A robot that a human wrote, wrote this post!
I hear that many of the applicants we interview still have a hard time with FizzBuzz and other simple examples of looping, testing, and printing integers. This was true in 2007 when Coding Horror wrote this a famous blog post on Fizz Buzz, true in 2010 when DanSignerman famously asked StackOverflow about it, and true in 2017 when Hannah Ray answered the same question again on Quora. And today in 2019 I watched a video by Lets Build That App that explained how do solve FizzBuzz using fancy features of Swift 5.
So, yes, by external and internal validation FizzBuzz is still hard for software developers in an interview context to perform on demand.
In a quiet room with a clear set of requirements FizzBuzz is no problem. But under the pressure of an interview where the spotlight is on every misstep on the whiteboard FizzBuzz becomes something like the Great Filter of Software Interview Questions—Maybe we have not found intelligent life out in the stars because alien civilizations can’t pass the job interview!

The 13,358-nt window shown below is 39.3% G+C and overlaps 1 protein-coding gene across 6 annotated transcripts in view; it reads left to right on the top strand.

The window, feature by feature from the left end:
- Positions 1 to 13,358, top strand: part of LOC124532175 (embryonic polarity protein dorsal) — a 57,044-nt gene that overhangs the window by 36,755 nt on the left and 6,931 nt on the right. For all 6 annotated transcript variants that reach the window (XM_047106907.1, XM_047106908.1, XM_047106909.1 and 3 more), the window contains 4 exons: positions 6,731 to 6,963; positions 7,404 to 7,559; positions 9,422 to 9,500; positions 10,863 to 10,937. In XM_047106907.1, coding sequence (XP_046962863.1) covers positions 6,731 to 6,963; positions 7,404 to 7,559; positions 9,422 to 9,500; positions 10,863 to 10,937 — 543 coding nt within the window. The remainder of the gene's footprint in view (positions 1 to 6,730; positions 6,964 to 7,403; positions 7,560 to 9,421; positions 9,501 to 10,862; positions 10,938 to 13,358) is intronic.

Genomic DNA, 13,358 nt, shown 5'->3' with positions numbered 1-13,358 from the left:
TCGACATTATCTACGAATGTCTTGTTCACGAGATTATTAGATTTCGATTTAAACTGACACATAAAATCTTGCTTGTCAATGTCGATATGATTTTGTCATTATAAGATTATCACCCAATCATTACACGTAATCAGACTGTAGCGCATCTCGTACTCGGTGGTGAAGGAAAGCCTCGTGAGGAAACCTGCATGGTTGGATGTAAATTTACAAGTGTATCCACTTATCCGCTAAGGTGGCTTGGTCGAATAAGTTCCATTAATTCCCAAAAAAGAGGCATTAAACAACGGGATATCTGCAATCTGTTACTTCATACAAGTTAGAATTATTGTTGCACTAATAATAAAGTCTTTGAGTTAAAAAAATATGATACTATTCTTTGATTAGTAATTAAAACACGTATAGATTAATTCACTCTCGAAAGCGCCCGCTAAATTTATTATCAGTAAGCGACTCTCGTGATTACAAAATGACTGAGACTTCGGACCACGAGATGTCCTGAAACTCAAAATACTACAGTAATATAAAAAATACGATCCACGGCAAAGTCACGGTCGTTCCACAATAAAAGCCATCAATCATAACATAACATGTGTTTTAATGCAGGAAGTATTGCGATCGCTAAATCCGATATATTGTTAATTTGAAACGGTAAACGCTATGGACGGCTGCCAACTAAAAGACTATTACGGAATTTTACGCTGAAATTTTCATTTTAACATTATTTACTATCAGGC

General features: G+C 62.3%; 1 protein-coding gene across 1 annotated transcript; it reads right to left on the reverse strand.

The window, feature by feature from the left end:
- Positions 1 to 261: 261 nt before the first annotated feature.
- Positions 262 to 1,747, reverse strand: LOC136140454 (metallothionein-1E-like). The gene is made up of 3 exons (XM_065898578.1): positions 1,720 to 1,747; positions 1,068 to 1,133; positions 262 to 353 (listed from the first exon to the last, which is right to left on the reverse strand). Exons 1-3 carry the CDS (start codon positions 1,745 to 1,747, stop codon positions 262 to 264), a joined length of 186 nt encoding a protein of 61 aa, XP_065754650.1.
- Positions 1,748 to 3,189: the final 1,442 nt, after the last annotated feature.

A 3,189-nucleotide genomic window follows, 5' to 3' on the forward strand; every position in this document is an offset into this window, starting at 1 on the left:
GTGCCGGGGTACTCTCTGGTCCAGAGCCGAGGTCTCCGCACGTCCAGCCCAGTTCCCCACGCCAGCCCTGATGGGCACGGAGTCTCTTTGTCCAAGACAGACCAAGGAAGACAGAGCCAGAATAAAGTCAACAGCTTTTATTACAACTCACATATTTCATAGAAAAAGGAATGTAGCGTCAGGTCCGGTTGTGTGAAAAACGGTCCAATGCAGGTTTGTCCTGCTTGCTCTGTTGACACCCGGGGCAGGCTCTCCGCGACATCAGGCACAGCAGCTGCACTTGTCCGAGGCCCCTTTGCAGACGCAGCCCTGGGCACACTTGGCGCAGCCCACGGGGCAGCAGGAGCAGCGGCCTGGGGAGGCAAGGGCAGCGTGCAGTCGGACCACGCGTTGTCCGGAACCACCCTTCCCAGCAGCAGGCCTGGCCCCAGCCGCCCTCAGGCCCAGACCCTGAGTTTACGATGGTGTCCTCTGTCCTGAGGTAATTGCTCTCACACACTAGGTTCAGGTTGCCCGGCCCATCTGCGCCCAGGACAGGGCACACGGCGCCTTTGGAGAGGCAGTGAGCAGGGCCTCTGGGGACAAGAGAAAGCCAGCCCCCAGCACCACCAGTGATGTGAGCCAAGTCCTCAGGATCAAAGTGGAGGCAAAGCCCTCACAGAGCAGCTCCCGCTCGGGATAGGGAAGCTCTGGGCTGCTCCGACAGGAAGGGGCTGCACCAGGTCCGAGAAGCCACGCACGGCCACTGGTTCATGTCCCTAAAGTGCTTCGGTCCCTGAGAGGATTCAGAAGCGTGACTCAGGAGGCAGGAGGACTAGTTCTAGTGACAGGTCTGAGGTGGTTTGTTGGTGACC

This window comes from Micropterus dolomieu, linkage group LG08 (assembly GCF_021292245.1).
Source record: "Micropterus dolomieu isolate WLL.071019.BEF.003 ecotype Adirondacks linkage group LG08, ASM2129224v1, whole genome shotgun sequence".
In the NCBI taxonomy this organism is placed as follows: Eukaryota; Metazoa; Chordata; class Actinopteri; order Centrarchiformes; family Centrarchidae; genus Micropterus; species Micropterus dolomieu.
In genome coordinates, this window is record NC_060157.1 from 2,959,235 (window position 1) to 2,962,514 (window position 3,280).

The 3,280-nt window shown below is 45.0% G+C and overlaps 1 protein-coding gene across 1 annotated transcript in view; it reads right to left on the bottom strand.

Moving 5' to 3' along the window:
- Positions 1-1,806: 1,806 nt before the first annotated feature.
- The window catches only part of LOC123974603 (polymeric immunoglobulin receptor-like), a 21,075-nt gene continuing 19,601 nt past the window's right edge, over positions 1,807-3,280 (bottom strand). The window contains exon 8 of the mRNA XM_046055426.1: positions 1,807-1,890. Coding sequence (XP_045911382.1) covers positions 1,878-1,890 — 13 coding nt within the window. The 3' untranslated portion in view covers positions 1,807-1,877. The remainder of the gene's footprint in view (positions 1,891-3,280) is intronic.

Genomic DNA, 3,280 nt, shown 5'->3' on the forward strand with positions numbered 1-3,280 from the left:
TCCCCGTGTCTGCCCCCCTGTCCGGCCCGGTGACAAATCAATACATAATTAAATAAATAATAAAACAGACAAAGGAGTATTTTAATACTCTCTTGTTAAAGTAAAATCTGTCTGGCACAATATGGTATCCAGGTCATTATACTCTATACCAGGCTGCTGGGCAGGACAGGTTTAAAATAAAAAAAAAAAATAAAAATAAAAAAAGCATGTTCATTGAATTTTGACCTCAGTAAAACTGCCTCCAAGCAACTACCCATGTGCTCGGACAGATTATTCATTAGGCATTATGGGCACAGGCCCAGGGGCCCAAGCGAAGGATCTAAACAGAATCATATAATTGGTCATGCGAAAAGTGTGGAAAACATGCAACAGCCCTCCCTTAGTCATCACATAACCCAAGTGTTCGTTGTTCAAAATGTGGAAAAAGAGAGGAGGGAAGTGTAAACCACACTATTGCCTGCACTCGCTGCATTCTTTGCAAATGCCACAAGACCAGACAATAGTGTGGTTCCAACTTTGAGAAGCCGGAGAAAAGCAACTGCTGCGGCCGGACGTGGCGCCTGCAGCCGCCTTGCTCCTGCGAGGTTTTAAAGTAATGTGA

Filtering numbers (so you can print “fizz” on multiples of 3 and “buzz” on multiplies of 5) is great for making sure you understand how language features work and that division by zero is bad.
Filtering numbers was probably a meaningful interview question in the 1980s and 1990s, when I learned to code, because it was a major pain with Assembly, C, and C++ (but not LISP). Today’s languages like Java, C#, Swift, Kotlin, and Python take all the challenge out of FizzBuzz.
The new Swift 5 language feature, isMultiple(of:) doesn’t even crash when you give it a zero! Where is the fun in that? And who knows if this advanced Swift switch statement with assignments as case expression is executing in constant time or blowing up the stack?
(Somebody knows all these things but software development is so routine now as most VMs and IDEs have airbags and baby-bumpers around your code.)
And yet many software developer interviews crash and burn on the FizzBuzz question! I think it’s because as team leads and employers we are rooted in the past. More and more code is being written from well engineered frameworks and yet we act is if knowing everything from first principles at the start of a developers career is critical for success. It’s not.
A good developer matures over time and has to start somewhere. There are better tests than FizzBuzz for filtering integers and engineers. It’s best to look for potential, the ability to learn, work well with others, and passion for coding, when interviewing candidates!